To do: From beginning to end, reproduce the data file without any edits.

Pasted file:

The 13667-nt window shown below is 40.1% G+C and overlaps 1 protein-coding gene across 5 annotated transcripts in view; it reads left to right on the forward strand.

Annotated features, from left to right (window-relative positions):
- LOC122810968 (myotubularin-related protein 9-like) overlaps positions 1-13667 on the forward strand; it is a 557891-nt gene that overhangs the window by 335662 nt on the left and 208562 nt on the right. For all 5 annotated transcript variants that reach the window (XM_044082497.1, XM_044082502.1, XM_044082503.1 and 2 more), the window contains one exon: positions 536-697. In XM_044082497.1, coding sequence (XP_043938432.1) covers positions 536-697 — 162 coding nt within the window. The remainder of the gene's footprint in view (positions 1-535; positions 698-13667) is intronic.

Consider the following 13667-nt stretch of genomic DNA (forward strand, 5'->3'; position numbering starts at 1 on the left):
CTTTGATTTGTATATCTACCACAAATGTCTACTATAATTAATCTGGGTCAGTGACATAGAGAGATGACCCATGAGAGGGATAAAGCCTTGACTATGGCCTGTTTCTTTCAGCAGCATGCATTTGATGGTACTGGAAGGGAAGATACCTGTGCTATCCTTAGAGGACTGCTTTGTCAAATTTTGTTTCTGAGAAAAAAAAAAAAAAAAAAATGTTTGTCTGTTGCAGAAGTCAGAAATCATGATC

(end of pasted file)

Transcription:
The 13667-nt window shown below is 40.1% G+C and overlaps 1 protein-coding gene across 5 annotated transcripts in view; it reads left to right on the forward strand.

Annotated features, from left to right (window-relative positions):
- LOC122810968 (myotubularin-related protein 9-like) overlaps positions 1-13667 on the forward strand; it is a 557891-nt gene that overhangs the window by 335662 nt on the left and 208562 nt on the right. For all 5 annotated transcript variants that reach the window (XM_044082497.1, XM_044082502.1, XM_044082503.1 and 2 more), the window contains one exon: positions 536-697. In XM_044082497.1, coding sequence (XP_043938432.1) covers positions 536-697 — 162 coding nt within the window. The remainder of the gene's footprint in view (positions 1-535; positions 698-13667) is intronic.

Consider the following 13667-nt stretch of genomic DNA (forward strand, 5'->3'; position numbering starts at 1 on the left):
CTTTGATTTGTATATCTACCACAAATGTCTACTATAATTAATCTGGGTCAGTGACATAGAGAGATGACCCATGAGAGGGATAAAGCCTTGACTATGGCCTGTTTCTTTCAGCAGCATGCATTTGATGGTACTGGAAGGGAAGATACCTGTGCTATCCTTAGAGGACTGCTTTGTCAAATTTTGTTTCTGAGAAAAAAAAAAAAAAAAAAATGTTTGTCTGTTGCAGAAGTCAGAAATCATGATC